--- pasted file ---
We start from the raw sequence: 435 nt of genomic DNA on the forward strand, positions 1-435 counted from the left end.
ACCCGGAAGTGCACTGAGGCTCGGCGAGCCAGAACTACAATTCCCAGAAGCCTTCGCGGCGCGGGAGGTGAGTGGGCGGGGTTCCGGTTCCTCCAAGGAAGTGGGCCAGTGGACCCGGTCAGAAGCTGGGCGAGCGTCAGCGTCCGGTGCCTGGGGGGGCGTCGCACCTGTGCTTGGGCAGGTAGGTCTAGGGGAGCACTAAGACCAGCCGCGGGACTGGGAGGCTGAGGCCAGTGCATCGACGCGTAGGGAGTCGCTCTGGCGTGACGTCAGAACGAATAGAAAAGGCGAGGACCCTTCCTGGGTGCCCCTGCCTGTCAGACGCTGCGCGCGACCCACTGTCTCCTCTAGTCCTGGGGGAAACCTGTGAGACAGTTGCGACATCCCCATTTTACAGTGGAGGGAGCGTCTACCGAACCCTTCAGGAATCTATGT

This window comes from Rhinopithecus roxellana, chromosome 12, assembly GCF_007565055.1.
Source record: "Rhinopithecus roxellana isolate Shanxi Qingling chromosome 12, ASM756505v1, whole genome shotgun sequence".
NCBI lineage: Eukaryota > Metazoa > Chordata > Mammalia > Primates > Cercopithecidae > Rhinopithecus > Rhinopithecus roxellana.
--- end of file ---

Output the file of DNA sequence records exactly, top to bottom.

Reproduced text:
We start from the raw sequence: 435 nt of genomic DNA on the forward strand, positions 1-435 counted from the left end.
ACCCGGAAGTGCACTGAGGCTCGGCGAGCCAGAACTACAATTCCCAGAAGCCTTCGCGGCGCGGGAGGTGAGTGGGCGGGGTTCCGGTTCCTCCAAGGAAGTGGGCCAGTGGACCCGGTCAGAAGCTGGGCGAGCGTCAGCGTCCGGTGCCTGGGGGGGCGTCGCACCTGTGCTTGGGCAGGTAGGTCTAGGGGAGCACTAAGACCAGCCGCGGGACTGGGAGGCTGAGGCCAGTGCATCGACGCGTAGGGAGTCGCTCTGGCGTGACGTCAGAACGAATAGAAAAGGCGAGGACCCTTCCTGGGTGCCCCTGCCTGTCAGACGCTGCGCGCGACCCACTGTCTCCTCTAGTCCTGGGGGAAACCTGTGAGACAGTTGCGACATCCCCATTTTACAGTGGAGGGAGCGTCTACCGAACCCTTCAGGAATCTATGT

This window comes from Rhinopithecus roxellana, chromosome 12, assembly GCF_007565055.1.
Source record: "Rhinopithecus roxellana isolate Shanxi Qingling chromosome 12, ASM756505v1, whole genome shotgun sequence".
NCBI lineage: Eukaryota > Metazoa > Chordata > Mammalia > Primates > Cercopithecidae > Rhinopithecus > Rhinopithecus roxellana.